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Converting Your Java App into a Windows Service : Page 4

Reusing a framework usually is a good idea, but sometimes developing your own code for a specific task is easier. Developing code to convert a Java application into a Windows service turns out to be one of those rare cases.




Building the Right Environment to Support AI, Machine Learning and Deep Learning

Shutting Down the Java App Gracefully
My first shutdown approach was calling System.exit(0). Although this method called all the registered shutdown hooks concurrently and tried to shutdown the JVM gracefully, it failed to clean the pipe communication that the Windows service established with the SCM. So when I used the System.exit call, I got the following error while stopping the service:

System error 109 has occurred. The pipe has been ended.

I figured out a better way: implement a separate shutdown method and call it. The framework proposed in this article invokes the public static void shutdown() method (if it is implemented) in a separate shutdown thread with a timeout of 20 seconds. This prevents the service from reaching a "not responding" state if the shutdown method never returns. You can configure the timeout period based on your own needs, but make sure it is less than the system timeout. Otherwise, the SCM will terminate your service process.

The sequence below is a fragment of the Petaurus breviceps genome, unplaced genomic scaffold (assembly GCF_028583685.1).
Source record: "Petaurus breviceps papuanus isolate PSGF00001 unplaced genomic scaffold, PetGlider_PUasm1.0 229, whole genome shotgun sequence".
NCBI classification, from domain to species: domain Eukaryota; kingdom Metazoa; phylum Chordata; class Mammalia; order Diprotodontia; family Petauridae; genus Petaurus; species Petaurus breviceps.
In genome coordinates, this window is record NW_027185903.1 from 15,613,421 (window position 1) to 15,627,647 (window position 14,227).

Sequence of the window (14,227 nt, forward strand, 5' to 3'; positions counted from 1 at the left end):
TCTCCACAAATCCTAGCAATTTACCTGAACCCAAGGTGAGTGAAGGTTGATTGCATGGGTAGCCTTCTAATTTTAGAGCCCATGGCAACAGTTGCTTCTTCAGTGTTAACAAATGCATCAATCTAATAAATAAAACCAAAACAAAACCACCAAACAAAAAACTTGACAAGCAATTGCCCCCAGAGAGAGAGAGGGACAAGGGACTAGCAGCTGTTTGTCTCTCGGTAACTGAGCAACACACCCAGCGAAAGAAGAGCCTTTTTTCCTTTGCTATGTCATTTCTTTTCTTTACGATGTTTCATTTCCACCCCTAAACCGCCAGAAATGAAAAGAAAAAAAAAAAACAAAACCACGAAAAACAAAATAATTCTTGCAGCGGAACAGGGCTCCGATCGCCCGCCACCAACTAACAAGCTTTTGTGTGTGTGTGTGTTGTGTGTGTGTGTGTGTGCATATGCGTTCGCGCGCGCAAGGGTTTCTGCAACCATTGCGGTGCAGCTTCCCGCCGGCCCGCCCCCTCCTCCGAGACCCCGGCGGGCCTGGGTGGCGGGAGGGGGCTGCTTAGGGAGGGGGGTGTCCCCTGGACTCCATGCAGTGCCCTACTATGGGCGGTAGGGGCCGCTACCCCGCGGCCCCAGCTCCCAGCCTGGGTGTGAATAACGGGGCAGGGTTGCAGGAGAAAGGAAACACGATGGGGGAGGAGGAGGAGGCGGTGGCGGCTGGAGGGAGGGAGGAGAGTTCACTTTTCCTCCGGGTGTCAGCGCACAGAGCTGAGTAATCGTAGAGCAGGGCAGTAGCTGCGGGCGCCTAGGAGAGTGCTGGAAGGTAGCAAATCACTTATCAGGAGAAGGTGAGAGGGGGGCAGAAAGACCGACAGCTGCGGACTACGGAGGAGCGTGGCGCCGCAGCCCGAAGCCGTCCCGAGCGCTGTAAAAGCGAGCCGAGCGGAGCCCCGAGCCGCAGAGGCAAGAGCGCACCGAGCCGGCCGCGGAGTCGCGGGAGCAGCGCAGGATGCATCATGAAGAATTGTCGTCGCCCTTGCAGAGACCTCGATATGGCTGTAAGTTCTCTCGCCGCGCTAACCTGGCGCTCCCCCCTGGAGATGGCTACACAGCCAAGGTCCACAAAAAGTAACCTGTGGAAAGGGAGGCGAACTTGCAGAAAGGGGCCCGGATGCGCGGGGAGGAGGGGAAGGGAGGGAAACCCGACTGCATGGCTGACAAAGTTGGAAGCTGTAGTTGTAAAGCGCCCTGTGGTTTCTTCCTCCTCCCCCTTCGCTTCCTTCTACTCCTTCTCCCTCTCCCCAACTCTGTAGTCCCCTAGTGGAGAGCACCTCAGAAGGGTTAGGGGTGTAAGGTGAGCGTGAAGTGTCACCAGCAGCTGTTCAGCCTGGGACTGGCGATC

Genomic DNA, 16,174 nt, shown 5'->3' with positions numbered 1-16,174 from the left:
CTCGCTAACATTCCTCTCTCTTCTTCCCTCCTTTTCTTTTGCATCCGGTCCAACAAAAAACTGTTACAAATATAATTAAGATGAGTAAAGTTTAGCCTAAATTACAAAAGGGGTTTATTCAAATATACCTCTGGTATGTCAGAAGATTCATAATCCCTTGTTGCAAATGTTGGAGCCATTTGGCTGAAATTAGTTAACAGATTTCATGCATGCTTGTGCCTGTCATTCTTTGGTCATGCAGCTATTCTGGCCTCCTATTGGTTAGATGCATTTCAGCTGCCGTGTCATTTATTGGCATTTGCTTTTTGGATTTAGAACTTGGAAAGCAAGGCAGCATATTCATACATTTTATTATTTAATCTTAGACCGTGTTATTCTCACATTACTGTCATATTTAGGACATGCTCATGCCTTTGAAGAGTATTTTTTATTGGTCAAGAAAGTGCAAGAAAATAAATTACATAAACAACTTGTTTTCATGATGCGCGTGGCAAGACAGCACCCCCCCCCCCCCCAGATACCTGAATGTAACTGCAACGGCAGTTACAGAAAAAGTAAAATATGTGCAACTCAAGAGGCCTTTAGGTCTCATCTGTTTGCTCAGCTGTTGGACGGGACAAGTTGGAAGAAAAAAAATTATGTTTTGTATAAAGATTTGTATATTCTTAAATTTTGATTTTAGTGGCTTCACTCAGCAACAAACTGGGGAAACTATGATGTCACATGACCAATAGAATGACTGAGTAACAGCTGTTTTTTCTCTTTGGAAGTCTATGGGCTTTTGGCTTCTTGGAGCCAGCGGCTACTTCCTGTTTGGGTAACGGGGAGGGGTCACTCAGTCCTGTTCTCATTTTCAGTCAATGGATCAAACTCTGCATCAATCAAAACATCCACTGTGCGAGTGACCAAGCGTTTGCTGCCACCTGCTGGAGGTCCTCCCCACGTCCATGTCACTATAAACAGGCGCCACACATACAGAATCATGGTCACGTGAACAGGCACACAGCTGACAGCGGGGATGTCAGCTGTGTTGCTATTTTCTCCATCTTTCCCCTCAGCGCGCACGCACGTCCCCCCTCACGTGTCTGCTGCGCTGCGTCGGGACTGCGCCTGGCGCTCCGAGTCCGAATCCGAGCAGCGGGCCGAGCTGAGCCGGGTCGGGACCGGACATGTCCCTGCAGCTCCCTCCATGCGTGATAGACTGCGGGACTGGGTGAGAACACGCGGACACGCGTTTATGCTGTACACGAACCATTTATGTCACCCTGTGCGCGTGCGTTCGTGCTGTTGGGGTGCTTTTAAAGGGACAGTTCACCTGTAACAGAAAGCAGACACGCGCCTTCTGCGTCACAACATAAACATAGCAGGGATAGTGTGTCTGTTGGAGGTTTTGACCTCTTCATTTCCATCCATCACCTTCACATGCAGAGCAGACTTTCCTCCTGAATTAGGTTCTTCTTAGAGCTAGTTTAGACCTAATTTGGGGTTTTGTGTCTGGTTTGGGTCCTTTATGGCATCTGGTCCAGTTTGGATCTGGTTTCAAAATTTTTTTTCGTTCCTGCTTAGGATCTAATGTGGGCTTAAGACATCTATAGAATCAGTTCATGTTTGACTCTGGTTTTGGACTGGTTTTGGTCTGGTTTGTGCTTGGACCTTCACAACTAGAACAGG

Beyond the Windows Service
Understanding JNI invocation API provides the flexibility to call Java apps in your C/C++ program. For instance, you may want to provide a web interface to your legacy C application by embedding a Jetty Servlet engine.

Narendra Venkataraman is a software architect at Tellytopia Inc. In his spare time, he blogs at Naren's Developer Diary.
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